U.N. Virtual Summit Emphasizes Need for Cooperative Vaccine Effort

During the virtual United Nations summit this week, leaders from around the globe expressed the urgent need for affordable vaccines for all countries – both wealthy and poor. Amid concerns that the United States, Russia and China have opted out of a cooperative effort in favor of competition, members of the U.N. pleaded for collaboration in order to save lives. Wealthy nations have been negotiating deals with major pharmaceutical companies and securing potential vaccine doses by the millions for their own citizens, while poorer nations are left to seek financing. 

Over 150 nations recently joined the COVAX initiative, which offers poorer countries cooperative financing resources backed by wealthier nations to obtain vital vaccines once they become available. The lack of participation by leaders in Washington, Moscow, and Beijing, and their noncommittal pledges to assist U.N. countries, is putting an already worldwide global crisis in further jeopardy.  

It’s been 75 years since the United Nations was formed following the end of World War II. Developing nations are now asking what will become of the COVID-19 worldwide crisis historically? If the U.N. was formed to create a joint cooperation between nations, why are the three most powerful countries on earth selfishly “vaccine hoarding, which will harm us all,” as questioned by Tommy Remengesau, Jr., President of the island nation of Palau, which is one of the rare examples of a COVID-free country.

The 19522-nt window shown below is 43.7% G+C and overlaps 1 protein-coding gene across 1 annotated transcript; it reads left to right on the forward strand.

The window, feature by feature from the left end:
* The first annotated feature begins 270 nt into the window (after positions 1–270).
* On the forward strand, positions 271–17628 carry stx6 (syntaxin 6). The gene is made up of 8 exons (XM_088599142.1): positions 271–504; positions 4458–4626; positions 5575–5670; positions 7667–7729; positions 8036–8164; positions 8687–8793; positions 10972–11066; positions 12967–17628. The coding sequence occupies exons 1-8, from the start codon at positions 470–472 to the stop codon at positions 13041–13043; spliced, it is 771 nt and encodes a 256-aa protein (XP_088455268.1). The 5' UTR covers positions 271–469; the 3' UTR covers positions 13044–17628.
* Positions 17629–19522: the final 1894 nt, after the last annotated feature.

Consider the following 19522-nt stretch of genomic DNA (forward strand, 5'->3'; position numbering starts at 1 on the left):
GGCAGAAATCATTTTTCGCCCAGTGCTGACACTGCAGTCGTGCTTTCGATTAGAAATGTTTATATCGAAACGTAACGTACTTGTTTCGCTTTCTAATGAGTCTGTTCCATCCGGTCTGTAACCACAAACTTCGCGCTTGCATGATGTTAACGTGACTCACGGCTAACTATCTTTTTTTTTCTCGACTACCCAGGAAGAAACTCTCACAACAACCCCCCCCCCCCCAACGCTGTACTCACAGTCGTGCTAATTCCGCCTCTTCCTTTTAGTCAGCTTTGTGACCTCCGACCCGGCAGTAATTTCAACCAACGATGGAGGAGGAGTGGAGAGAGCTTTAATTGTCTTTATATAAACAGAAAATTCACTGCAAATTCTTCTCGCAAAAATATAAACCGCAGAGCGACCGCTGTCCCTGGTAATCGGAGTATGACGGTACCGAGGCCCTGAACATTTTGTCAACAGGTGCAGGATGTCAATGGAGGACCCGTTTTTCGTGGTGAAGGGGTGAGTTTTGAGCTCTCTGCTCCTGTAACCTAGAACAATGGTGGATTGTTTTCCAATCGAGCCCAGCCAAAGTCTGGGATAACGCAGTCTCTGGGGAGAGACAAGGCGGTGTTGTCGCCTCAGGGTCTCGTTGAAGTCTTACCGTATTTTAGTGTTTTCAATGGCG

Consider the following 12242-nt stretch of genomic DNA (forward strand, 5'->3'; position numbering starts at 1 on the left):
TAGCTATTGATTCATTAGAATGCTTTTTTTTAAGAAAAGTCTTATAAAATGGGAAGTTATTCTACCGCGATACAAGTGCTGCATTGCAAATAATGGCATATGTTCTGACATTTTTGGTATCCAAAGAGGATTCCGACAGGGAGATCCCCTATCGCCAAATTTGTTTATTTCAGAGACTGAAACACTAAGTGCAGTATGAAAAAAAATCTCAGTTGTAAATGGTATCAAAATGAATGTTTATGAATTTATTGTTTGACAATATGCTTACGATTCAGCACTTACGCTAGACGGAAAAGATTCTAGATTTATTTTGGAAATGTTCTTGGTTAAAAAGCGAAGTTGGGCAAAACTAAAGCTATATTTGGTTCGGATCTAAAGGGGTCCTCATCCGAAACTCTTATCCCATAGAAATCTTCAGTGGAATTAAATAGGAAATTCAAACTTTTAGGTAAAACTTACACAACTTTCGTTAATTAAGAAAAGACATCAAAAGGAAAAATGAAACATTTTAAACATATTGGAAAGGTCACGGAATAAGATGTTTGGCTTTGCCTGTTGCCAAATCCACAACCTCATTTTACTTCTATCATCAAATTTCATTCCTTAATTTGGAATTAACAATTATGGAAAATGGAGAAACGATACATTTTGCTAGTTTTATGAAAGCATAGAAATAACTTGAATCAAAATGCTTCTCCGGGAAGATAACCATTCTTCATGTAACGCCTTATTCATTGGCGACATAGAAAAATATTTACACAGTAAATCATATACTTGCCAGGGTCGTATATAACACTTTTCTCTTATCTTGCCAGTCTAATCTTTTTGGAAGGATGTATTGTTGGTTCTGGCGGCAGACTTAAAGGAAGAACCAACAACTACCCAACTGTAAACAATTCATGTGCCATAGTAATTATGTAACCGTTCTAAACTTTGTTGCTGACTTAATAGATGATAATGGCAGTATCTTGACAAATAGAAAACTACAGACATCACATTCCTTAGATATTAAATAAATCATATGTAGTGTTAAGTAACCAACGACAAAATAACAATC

President Nana Akufo-Addo of Ghana reinforced the reality that no one is immune to the ravages of the pandemic, no matter wealthy or poor. President Paul Kagame of Rwanda appealed to the wealthier nations, saying there is a universal need to “ensure equitable access to vaccines, therapeutics and diagnostics,” in order to speed up the process of ending the pandemic for all world citizens. John Nkengasong who heads the African Centers for Disease Control and Prevention reinforced the urgency by stating, “We’ve never dealt with a situation where 7.8 billion people in the world are needing a vaccine at almost the same time.” 

Nearly all of the 200 nations represented at the summit appealed for a universal cooperative effort to share the world’s vaccine resources in their pleas to save lives and put an end to the ongoing global pandemic.